Brown Changtai tasting

// Published June 21, 2020 by mgualt

Brown Changtai is a series of cakes made from Jinggu material in the early days of the Changtai Factory in 2003-4. Several batches were made, with different permutations of stamps and barcodes on the neifei and wrapper. Including the two teas reviewed in this post, I’ve tried 7 different storage examples and batches over the past few years, looking for a particularly good version. What i’ve found so far is that the batch type is a lot less important than the storage quality. Most of the examples I’ve had, of this tea but also Changtai more generally, didn’t stand up sufficiently to the storage they received and were overpowered by it. I wanted to record one of the tastings that I’m doing for Teas We Like, even if we haven’t yet reached agreement on carrying any of the Brown Changtais, or any Changtais at all, for that matter.

Chan Kam Pong, author of “A Glossary of Chinese Puerh Tea” and aka “Cloud”, has heavily hyped this tea over the years, and sells it at insane prices at his website. He believes the single stamp (on neifei) and no barcode (on wrapper) version is best, followed by the single stamp with barcode, which he outrageously christens as the successor to the 1988 qing bing, followed by the dual stamp without barcode version. There are more versions… The batches I am comparing here are the dual stamp without barcode (LEFT) and the single stamp with barcode (RIGHT) versions. I often test teas by giving them a hard steep for about 2 minutes on the 4th steep and then a lighter steep afterwards to see how they perform. A puerh tea which does not produce significant deep bitterness and some (but not excessive) astringency in the hard steep is given a hard pass. The way the bitterness and astringency transform and dissipate is also important, etc. etc.

Clean dry storage aroma on dry leaf. Woody smell.

  1. Thick, lighter red. Lighter flavour. No wet storage taste.
  2. Clear. Engaging taste, good sweet aftertaste.
  3. More astringency. Sweet aftertaste. Lemon meringue pie. Very heating.
  4. (Hard steep) Strong bitterness, big astringency. Not drying, takes about 2 minutes to fully dissolve. Less comfortable. More oily, briny, more tea taste.
  5. Lighter steep is quite good, bitterness is not prominent and the strong sweetness returns.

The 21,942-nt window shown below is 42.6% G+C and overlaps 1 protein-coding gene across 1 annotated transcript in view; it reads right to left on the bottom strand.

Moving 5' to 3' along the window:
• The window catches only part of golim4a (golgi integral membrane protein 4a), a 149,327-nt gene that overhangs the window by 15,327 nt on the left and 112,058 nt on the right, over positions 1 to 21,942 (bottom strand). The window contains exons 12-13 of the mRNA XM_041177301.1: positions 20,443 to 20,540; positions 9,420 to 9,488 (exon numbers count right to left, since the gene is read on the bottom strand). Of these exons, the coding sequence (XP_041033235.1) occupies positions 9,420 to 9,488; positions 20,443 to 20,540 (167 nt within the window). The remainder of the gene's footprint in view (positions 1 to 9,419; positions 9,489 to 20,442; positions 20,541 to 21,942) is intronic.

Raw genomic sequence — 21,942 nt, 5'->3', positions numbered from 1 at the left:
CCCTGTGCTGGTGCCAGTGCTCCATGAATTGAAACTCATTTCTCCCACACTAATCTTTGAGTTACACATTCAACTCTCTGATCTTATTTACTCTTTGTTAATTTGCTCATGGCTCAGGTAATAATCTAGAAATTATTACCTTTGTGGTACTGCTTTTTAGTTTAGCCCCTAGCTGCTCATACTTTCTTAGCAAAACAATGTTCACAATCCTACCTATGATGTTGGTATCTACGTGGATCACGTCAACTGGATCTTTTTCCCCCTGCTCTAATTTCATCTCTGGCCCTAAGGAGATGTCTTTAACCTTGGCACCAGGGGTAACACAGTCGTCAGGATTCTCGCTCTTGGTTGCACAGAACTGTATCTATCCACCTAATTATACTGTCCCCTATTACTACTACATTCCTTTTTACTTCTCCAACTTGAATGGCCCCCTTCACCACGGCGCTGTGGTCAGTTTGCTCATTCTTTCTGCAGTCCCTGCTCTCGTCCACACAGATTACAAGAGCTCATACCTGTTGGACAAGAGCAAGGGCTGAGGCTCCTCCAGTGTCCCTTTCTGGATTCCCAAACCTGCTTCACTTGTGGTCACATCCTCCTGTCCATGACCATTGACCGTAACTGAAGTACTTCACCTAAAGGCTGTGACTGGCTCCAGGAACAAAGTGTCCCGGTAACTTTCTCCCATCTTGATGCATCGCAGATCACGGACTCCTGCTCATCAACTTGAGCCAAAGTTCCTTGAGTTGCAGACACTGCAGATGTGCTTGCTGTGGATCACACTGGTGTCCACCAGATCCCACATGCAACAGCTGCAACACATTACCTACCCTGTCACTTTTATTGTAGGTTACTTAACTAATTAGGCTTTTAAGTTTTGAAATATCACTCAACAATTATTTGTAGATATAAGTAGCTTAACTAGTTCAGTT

Clear from dry leaf that this has seen some humid storage. Not HK stored however.

  1. Wet storage smell, minerality. Wood taste, much smoother, slightly sweeter.
  2. Darker. Clear red. Woody, but also humid mineral taste in a good way.
  3. Complex bittersweetness. Oily.
  4. (Hard steep) Bitter-mineral-juicy. Strong bitterness and astringency, which does melt away. Grape stem chewiness.
  5. Lighter steep – humidity is even clearer now and the tea is less interesting at this point.

Despite their divergent storage and batch type, these teas are quite similar in taste and content, they both clearly have some bitterness and astringency with decent woody sweetness (though the sweetness is not remarkable, and the bitterness/astringency is nowhere near to things like 1988 7542). The leaves look good, unchopped, sturdy leaves with plenty of peach fuzz and it looks like good processing. I like both of these teas, I have only had two Changtais I like better, one being a dry stored brown Changtai from a collector that has none left, and the other being the red Changtai I reviewed previously (also from a collector who has none remaining). I’ll assign grades of 6.5 on the left and 5.6 on the right. Unclear whether one of these will make the cut at TWL, but if one does, I can assure you it will be about an order of magnitude smaller markup than Mr Cumulonimbus.


  1. Peter
    June 22, 2020 @ 8:29 am


    Kingteamall has a Brown Changtai, but the wrapper says 2005/8.
    Was this tea produced in 2005?

    • mgualt
      June 22, 2020 @ 9:09 am

      The 2005 is a different tea, different wrapper, different year … Different!


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